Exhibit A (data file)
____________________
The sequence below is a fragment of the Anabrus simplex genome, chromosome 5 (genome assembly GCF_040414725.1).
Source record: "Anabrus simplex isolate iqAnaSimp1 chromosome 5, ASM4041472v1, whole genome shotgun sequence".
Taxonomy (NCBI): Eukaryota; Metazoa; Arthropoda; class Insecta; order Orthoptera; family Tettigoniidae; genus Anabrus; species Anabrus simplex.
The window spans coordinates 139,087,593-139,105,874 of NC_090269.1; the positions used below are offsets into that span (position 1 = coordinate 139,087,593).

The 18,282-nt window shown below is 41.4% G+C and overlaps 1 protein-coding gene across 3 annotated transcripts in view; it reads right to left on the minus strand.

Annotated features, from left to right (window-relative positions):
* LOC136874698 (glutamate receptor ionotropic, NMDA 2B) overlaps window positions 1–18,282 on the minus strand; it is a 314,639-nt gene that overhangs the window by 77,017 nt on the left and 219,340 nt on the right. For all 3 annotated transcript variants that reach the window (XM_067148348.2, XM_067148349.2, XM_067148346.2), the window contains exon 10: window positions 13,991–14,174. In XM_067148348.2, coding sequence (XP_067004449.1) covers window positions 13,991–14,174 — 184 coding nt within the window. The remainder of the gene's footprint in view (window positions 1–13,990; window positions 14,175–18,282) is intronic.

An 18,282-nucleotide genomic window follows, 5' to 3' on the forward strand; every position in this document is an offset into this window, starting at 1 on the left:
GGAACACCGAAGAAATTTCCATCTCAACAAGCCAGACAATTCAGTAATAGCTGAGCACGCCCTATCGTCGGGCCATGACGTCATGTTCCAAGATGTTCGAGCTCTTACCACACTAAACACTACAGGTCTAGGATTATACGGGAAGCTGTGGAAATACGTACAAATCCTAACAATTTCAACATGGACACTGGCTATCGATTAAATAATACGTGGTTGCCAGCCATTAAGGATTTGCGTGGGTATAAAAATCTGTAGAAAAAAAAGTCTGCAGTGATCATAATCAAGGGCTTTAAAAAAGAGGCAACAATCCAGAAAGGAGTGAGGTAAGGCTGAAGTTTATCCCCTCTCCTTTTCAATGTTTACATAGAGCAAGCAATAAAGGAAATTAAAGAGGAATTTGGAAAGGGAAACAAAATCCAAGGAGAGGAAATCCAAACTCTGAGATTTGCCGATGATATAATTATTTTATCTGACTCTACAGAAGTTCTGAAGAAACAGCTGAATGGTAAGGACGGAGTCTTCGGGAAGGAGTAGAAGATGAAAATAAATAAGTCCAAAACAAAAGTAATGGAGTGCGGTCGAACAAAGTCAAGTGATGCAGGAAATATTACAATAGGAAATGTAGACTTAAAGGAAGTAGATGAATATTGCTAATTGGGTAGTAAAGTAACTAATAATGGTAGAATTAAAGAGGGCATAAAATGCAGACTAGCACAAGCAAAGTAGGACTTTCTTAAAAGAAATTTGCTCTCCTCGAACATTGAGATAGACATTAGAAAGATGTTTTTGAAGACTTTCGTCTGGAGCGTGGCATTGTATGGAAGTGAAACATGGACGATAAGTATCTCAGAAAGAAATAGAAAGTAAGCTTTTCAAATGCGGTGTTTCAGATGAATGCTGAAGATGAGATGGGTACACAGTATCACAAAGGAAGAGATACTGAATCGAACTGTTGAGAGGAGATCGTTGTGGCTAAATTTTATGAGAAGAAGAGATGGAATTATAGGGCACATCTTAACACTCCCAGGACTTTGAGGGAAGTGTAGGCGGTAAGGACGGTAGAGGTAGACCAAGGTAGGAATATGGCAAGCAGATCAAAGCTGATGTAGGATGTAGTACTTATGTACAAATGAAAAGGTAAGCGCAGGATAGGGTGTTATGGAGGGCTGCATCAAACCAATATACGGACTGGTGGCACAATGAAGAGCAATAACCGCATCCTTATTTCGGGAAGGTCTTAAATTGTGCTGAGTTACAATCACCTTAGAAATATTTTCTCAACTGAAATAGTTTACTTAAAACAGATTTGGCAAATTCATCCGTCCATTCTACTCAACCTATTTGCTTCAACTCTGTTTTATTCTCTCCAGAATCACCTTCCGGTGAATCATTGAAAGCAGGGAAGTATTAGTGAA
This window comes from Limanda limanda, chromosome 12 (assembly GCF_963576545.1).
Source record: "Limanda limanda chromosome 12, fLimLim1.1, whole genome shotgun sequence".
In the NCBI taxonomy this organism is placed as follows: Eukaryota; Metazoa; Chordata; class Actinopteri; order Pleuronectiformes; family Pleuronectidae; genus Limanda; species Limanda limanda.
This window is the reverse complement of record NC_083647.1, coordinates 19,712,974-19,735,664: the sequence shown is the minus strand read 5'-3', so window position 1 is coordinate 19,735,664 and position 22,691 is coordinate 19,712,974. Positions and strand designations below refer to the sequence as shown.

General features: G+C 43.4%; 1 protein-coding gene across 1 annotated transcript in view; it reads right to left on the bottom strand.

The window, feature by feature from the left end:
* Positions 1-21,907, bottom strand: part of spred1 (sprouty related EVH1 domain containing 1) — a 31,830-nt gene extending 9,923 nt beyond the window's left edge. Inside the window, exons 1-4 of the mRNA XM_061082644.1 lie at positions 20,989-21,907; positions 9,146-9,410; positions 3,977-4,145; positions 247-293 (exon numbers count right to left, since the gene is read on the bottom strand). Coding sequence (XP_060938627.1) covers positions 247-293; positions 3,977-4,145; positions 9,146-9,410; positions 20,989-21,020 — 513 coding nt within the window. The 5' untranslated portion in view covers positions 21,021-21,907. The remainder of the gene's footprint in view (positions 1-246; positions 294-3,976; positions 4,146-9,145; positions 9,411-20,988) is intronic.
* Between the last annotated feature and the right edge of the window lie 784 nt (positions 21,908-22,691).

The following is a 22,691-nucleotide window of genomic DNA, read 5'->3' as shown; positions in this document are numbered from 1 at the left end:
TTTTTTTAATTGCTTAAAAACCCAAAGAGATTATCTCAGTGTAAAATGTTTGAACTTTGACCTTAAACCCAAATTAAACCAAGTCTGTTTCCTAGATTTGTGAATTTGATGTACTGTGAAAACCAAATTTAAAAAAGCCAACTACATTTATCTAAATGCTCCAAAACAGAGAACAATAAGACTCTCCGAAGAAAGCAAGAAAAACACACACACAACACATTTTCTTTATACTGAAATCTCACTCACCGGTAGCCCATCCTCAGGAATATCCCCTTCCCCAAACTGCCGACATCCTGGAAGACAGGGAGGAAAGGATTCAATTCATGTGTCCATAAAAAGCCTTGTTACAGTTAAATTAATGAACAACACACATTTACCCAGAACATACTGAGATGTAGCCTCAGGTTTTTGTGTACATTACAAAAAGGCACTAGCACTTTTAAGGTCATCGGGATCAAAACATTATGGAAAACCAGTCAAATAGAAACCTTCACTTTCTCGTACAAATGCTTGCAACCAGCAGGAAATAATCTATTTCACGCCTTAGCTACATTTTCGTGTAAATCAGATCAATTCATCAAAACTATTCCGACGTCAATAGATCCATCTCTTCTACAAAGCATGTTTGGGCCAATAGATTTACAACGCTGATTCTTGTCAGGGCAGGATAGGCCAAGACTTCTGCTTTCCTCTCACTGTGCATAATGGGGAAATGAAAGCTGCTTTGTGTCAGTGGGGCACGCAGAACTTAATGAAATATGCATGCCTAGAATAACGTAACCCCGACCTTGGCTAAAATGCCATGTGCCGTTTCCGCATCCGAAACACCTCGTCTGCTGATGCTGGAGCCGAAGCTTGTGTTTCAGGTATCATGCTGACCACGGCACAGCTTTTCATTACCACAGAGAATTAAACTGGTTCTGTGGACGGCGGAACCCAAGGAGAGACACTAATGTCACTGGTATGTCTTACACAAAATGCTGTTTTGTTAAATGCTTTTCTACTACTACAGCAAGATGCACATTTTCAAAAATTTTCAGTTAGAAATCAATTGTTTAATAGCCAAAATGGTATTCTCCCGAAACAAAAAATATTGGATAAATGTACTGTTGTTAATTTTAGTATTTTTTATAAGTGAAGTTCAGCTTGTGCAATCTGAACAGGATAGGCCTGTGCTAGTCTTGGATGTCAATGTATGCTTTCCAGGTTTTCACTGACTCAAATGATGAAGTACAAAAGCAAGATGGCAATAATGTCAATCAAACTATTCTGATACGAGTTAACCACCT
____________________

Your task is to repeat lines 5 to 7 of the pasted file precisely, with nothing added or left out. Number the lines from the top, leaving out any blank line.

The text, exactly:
The 18,282-nt window shown below is 41.4% G+C and overlaps 1 protein-coding gene across 3 annotated transcripts in view; it reads right to left on the minus strand.

Annotated features, from left to right (window-relative positions):
* LOC136874698 (glutamate receptor ionotropic, NMDA 2B) overlaps window positions 1–18,282 on the minus strand; it is a 314,639-nt gene that overhangs the window by 77,017 nt on the left and 219,340 nt on the right. For all 3 annotated transcript variants that reach the window (XM_067148348.2, XM_067148349.2, XM_067148346.2), the window contains exon 10: window positions 13,991–14,174. In XM_067148348.2, coding sequence (XP_067004449.1) covers window positions 13,991–14,174 — 184 coding nt within the window. The remainder of the gene's footprint in view (window positions 1–13,990; window positions 14,175–18,282) is intronic.